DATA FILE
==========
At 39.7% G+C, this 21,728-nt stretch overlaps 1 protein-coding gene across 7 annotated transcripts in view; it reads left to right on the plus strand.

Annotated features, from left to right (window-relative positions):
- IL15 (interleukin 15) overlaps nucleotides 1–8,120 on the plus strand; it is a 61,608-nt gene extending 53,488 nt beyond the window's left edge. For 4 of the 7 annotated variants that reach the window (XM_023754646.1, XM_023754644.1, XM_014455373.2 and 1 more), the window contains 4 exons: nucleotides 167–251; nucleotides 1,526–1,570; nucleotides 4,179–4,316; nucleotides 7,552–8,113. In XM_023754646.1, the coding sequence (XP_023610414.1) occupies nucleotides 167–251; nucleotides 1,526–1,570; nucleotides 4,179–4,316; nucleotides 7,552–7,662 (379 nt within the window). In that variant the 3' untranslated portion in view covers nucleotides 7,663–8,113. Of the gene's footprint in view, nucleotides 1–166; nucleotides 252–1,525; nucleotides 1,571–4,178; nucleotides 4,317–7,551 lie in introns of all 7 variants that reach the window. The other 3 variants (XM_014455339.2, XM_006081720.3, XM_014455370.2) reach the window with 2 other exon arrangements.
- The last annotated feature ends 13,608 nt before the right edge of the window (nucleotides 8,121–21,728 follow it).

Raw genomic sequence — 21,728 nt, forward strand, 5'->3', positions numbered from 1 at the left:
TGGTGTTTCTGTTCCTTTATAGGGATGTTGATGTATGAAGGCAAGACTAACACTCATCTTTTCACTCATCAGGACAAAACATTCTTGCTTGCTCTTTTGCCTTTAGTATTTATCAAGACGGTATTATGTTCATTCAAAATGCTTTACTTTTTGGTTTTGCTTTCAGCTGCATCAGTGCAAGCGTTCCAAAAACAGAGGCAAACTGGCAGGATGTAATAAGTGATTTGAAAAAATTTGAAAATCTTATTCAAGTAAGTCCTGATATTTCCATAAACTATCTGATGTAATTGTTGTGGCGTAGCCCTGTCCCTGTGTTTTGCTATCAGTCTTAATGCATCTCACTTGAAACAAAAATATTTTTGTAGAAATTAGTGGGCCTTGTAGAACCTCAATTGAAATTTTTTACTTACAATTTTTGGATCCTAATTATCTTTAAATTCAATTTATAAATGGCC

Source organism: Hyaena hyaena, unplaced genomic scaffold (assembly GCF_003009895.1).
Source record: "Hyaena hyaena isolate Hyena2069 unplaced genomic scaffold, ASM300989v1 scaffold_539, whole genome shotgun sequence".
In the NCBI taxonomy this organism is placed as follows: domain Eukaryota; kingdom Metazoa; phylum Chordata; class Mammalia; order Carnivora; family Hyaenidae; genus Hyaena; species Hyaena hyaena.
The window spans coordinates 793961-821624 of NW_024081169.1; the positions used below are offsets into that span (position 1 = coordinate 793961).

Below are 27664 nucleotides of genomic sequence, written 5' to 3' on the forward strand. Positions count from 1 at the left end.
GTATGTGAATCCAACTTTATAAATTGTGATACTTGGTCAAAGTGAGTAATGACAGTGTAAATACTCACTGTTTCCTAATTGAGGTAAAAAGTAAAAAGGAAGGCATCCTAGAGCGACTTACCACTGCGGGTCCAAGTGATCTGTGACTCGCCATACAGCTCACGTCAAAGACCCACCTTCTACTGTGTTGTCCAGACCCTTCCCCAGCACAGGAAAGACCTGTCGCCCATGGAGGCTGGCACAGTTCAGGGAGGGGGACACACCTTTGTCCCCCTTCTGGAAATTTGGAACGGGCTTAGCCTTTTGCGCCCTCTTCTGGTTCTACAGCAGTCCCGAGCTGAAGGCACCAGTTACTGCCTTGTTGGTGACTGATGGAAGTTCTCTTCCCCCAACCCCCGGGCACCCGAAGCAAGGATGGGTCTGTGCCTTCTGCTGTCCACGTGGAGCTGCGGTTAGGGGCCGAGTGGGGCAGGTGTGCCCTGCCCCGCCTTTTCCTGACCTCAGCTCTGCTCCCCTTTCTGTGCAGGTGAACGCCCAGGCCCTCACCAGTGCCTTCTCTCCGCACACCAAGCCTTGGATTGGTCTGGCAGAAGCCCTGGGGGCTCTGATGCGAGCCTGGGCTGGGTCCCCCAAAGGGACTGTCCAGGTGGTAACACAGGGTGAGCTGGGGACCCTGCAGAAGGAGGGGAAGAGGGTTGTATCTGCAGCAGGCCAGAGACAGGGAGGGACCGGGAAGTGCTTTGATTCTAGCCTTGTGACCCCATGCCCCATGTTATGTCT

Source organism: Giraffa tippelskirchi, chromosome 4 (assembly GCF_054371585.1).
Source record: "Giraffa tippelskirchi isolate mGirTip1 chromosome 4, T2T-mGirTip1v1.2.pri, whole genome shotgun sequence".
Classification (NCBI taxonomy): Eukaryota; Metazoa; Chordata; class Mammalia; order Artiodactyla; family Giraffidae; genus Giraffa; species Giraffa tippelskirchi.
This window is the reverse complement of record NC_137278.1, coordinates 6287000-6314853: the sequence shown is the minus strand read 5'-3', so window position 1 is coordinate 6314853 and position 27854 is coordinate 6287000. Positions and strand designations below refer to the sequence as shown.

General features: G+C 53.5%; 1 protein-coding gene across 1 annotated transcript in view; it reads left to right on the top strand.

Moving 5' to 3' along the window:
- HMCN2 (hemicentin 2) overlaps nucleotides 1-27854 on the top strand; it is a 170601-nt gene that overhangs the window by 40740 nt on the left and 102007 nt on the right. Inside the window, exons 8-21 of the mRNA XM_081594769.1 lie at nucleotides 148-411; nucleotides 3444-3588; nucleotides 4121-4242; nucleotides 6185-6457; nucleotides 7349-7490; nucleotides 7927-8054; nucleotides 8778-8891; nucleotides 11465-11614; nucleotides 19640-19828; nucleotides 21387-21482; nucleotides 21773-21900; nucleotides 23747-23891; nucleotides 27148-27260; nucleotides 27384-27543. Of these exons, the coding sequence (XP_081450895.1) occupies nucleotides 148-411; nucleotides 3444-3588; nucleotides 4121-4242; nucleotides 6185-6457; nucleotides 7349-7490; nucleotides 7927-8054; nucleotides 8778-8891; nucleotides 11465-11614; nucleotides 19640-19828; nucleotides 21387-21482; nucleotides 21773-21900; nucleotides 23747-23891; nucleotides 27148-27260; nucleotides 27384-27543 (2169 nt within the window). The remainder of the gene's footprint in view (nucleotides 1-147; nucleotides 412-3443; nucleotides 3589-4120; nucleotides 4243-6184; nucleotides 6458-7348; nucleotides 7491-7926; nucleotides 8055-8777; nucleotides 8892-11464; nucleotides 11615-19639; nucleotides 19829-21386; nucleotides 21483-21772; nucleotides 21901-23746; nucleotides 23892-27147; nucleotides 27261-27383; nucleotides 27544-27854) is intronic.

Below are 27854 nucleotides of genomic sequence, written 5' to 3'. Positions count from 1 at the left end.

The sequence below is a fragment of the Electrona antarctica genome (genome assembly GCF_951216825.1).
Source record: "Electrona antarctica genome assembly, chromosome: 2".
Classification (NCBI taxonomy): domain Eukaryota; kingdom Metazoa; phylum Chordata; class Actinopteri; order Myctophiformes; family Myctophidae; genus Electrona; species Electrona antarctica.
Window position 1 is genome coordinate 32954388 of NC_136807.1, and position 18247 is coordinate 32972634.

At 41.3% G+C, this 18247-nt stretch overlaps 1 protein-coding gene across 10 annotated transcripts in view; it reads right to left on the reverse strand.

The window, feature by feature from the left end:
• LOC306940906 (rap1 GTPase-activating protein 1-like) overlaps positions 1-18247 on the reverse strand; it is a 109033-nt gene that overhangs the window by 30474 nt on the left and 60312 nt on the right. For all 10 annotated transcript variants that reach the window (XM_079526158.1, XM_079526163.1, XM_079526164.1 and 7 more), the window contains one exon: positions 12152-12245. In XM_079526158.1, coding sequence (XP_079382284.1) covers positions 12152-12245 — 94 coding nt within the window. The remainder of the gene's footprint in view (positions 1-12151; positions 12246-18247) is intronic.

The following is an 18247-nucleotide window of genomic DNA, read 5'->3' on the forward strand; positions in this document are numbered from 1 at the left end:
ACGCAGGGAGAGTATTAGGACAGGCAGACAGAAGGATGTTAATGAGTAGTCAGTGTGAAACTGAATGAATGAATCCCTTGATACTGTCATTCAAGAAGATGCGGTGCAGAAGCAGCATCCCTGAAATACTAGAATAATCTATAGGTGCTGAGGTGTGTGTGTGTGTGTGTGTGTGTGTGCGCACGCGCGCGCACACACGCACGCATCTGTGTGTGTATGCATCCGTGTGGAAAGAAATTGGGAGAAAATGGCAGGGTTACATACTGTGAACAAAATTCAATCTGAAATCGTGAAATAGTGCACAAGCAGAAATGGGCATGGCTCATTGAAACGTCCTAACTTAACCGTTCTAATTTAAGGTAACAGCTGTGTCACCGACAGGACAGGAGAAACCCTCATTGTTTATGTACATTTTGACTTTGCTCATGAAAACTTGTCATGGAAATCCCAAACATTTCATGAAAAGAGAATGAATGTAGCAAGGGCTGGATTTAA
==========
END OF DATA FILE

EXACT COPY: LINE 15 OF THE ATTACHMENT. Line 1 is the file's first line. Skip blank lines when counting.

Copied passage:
Classification (NCBI taxonomy): Eukaryota; Metazoa; Chordata; class Mammalia; order Artiodactyla; family Giraffidae; genus Giraffa; species Giraffa tippelskirchi.